Politics

The Article That Started the California GOP Controversy

Here is the full text of the article titled "What If the South Had Won the Civil War?" by William S. Lind that has caused so much national controversy in connection with the election of a new California Republican state chairman. John Gizzi discusses the role of this piece in the chairmanship contest in his article on page 7. Mr. Lind is director of the Free Congress Foundation’s Center for Cultural Conservatism, and is co-host of the television program "Next Revolution" on which program this commentary was made July 8, 1999.

If the South had won the Civil War, where might our two countries be today? It is of course impossible to know, and as someone who proudly wears his great-grandfather’s GAR ring-he served in the 88th and 177th Ohio Volunteers, and his diary records the monitors bombarding Fort Fisher as he watched from a Union transport-I’m not entirely comfortable asking the question. But given how bad things have gotten in the old U.S.A., it’s not hard to believe that history might have taken a better turn. Slavery of course would be long gone, for economic reasons. Race relations today in the Old South, in rural areas and cities such as Charleston, S.C., are generally better than they are in Northern cities, so we might have done all right on that score. When Southerners say they have a special relationship with blacks based on many generations of living together at close quarters, they have a point.

The real damage to race relations in the South came not from slavery, but from Reconstruction, which would not have occurred if the South had won. And since the North would have been a separate nation, the vast black migration to Northern cities that took place during World War II might not have happened.

Certainly Southerners would not be living under the iron rule of an all-powerful federal government, as we all do now. Northerners might not be, either. A Union defeat would have given states’ rights a boost in both countries. The 10th Amendment might still have the force of law even up North.

It is possible that both countries might still be republics, instead of a single empire. That transformation traces to America’s entry into World War I, which might not have happened. Southern sympathy would probably have been with Britain and France, but the North, with a large German population, might well have lined up with the Kaiser (the Irish would have liked that, too).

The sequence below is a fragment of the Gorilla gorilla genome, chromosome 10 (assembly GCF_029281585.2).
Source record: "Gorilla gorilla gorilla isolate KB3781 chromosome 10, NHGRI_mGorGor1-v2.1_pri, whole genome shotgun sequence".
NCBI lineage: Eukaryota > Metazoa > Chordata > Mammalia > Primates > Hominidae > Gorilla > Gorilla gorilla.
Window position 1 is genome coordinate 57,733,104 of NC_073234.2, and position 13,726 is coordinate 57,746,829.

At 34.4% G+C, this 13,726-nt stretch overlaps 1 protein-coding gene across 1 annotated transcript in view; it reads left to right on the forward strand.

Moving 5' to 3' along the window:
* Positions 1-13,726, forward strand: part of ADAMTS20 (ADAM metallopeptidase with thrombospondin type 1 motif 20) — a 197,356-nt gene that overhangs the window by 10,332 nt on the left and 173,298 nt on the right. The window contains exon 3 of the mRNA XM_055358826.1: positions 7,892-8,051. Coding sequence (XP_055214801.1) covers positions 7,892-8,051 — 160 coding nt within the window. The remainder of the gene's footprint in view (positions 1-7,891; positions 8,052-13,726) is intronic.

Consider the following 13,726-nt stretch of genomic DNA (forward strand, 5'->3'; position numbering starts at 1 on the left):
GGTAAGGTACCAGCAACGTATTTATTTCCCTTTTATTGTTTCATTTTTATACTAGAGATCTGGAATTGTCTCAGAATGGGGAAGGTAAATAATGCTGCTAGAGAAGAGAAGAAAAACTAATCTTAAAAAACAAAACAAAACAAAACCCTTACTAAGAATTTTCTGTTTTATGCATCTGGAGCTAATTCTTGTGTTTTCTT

No American entry into the war would have meant no communism in Russia and no Hitler in Germany. That’s not a bad bargain. It is highly unlikely that the Confederacy would have embraced the cultural Marxism of Political Correctness that is fast becoming the official American state ideology. So at least part of North America would still stand for Western culture, Christianity and an appreciation of the differences between ladies and gentlemen. Decency might have taken its stand in Dixie, along with some other good things such as an appreciation for the merits of rural life.

Perhaps most important, Americans North and South might have a choice. If the North had turned left, as the United States has during this century, Northerners who didn’t care for that development could cross the Mason Dixon line and become Southerners. That’s an option more than a few of us Yankees would appreciate having, even if it did mean having to eat grits.

What would my great-grandfather, Union Army Sgt. Alfred G. Sturgiss, say to all of this? If he could see the sorry mess the country he fought for has become, I think he might sadly say that he’d fought for the wrong side.


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